Unlocking Innovation: Digital Journeys, Day 3

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22 April 2020

The potential for better use of data to improve the prospects for rail freight came under the spotlight during day three of the Railway Industry Association (RIA’s) ‘Digital Journeys for Rail Passengers & Freight’ webinar series.

Greg March, head of planning and resource at Rail Operations Group, and Prof Amar Ramudhin, director of the Logistics Institute at the University of Hull, were both enthusiastic about how increasing the use of data and, crucially, finding the best ways to put that data to use could help shift freight onto Britain’s rail network. 

RIA’s online event, attended by more than 110 delegates, was entitled ‘Better Use of Rail Freight’ and opened with Greg March outlining how road use for freight has grown over the past decade, driven by the e-commerce boom and companies such as Amazon. Delivery-van use in particular has ballooned in recent years. 

Rail freight is largely, March said, “incredibly competitive” and offering “pretty tight” margins. Operators need to “take the plunge and sink capital investment in – without guaranteed volumes that’s a challenging thing to do”.

March outlined his vision for rail freight’s fightback, including Rail Operations Groups’ Project Orion, a high-speed logistics initiative; working with Porterbrook Leasing on re-purposing Class 769 Bi-Mode trains and the new ‘class 93’ hybrid locomotive; a new bogie design for high-speed inter-modal services; and automated vehicles for loading.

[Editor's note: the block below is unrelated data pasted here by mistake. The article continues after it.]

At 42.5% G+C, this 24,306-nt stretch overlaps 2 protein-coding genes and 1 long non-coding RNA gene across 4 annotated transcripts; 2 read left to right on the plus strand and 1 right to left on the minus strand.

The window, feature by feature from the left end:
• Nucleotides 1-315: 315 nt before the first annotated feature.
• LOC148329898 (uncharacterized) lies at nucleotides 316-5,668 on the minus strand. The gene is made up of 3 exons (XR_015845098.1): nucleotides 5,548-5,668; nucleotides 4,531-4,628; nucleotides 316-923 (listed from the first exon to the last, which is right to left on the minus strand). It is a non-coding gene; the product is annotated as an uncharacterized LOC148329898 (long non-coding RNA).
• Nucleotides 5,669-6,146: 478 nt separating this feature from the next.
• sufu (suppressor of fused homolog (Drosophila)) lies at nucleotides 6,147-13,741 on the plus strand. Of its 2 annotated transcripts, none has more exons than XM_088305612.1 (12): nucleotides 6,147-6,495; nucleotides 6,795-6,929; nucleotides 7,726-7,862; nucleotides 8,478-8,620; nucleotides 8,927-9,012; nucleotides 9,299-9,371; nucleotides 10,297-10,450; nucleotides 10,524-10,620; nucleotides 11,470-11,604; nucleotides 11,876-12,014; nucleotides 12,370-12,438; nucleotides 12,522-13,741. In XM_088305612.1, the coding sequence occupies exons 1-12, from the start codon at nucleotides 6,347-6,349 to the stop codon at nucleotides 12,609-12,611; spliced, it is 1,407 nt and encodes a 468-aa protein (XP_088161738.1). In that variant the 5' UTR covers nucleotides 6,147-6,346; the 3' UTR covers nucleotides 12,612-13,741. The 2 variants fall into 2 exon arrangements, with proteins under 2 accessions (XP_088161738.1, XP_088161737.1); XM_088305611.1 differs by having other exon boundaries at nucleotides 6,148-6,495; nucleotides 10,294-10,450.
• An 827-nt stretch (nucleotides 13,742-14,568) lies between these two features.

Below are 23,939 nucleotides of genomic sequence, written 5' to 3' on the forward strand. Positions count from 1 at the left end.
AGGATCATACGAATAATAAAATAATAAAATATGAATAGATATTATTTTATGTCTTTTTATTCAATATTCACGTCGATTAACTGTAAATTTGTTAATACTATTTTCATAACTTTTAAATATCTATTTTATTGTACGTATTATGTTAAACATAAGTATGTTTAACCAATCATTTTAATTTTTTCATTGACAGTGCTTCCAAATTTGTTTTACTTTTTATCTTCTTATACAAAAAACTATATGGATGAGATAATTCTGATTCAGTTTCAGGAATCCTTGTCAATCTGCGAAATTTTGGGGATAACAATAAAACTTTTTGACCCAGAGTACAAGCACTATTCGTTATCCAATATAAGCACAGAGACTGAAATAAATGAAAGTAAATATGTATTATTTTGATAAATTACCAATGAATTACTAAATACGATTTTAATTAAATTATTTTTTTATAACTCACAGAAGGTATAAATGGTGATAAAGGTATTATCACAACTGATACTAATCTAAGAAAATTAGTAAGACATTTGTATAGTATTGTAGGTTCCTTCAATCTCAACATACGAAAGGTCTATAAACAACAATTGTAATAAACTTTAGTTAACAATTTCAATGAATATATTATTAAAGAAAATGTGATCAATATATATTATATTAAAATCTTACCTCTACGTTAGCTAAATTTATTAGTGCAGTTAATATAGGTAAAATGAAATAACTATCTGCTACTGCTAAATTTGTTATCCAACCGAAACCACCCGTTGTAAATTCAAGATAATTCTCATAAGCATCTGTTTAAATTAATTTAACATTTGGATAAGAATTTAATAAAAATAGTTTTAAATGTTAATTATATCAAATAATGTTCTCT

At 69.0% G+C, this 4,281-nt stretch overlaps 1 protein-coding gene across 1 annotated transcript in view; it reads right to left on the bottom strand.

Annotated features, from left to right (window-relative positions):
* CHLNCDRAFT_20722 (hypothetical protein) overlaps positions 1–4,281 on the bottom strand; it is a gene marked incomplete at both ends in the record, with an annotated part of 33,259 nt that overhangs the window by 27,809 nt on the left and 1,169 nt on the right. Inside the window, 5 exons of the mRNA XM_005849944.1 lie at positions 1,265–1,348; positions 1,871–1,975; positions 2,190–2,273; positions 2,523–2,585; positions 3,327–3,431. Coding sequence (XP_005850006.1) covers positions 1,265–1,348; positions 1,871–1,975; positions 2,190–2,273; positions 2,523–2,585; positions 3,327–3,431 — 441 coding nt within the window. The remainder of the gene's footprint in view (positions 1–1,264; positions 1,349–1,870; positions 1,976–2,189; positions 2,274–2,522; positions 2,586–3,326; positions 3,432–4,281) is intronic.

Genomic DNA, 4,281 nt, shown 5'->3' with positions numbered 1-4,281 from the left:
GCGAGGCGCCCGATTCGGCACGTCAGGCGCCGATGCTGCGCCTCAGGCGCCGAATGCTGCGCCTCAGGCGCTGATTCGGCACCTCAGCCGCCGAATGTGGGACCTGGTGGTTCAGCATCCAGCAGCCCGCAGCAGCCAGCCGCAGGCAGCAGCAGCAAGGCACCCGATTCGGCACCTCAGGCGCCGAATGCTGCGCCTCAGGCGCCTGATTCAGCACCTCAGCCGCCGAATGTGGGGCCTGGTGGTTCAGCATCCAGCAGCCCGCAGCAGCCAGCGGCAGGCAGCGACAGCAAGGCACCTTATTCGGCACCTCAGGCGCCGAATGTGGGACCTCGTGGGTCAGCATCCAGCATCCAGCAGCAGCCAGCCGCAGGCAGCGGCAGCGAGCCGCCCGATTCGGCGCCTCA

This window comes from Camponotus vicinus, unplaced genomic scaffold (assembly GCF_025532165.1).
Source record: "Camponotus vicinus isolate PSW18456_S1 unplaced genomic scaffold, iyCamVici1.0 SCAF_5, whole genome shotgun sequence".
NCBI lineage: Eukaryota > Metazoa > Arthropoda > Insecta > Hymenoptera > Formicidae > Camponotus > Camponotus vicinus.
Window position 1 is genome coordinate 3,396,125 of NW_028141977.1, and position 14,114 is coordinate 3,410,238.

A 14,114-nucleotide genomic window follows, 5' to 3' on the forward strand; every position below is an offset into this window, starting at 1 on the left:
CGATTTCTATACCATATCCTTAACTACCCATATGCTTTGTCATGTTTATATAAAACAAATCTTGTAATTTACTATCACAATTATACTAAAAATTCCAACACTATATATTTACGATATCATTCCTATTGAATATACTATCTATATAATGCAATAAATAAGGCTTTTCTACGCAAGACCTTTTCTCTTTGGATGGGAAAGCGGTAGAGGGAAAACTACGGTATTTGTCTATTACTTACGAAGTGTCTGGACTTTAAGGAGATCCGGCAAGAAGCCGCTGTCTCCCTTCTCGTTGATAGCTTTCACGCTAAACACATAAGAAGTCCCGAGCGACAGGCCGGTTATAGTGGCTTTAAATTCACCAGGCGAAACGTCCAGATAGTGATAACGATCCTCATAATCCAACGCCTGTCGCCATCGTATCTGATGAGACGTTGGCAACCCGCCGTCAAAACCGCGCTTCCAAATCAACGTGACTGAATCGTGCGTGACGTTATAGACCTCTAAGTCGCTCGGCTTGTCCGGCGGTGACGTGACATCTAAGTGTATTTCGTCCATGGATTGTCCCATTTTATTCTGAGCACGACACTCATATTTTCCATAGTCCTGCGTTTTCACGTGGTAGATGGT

But many challenges remain, including an industry-wide need to understand the rail network’s capacity and capabilities. Too much of the information that dynamic freight operators need to access remains paper-based, he said.

Prof Ramudhin described the Network Rail+ Integrated Digitised Rail Infrastructure Platform – an initiative with the potential to help with freight planning, including tackling the paper-based complexity referred to by March.

NR+, Prof Ramudhin said, combines the many information sources required for planning rail movements into a single database that is “intuitive and interactive”. It allows the instant identification of potential freight routes and potential engineering access conflicts. NR+ has application programming interfaces (APIs), and Prof Ramudhin encouraged SMEs to engage with the project.

RIA’s webinar also included two ‘elevator pitches’. Yves Sterbak-Dicke described his firm Protostellar, a spin-off company majority owned by Thales Group that provides live status reports for freight, for example digital check-in and check-out at small- to medium-sized ports.

Lucy Prior of 3Squared Ltd discussed her Sheffield-based firm’s software expertise and its applications in rail, for example with operations and safety.

She summed up the overall data challenge in observing that while a sizeable volume of data is increasingly being captured, the industry needs to start using the data “a lot more smartly”.
Prof Ramudhin said he was in “ongoing conversations” with Network Rail about the best way forward in respect of digital data but that the industry faces a “huge challenge” in working with “legacy systems”. As an example of the challenges of gathering consistent data, he said that some train stations have different names on different systems.

Reference was also made to the current coronavirus pandemic, with March saying: “It almost took the COVID-19 crisis to put freight at the forefront. We need to make sure that once this crisis has passed, we don’t go back to situation where freight is in the background, and instead it is prioritised.”

Prior said COVID-19 may even “have accelerated somewhat” a trend towards “doing more with SMEs”, praising Network Rail’s SME engagement initiatives.

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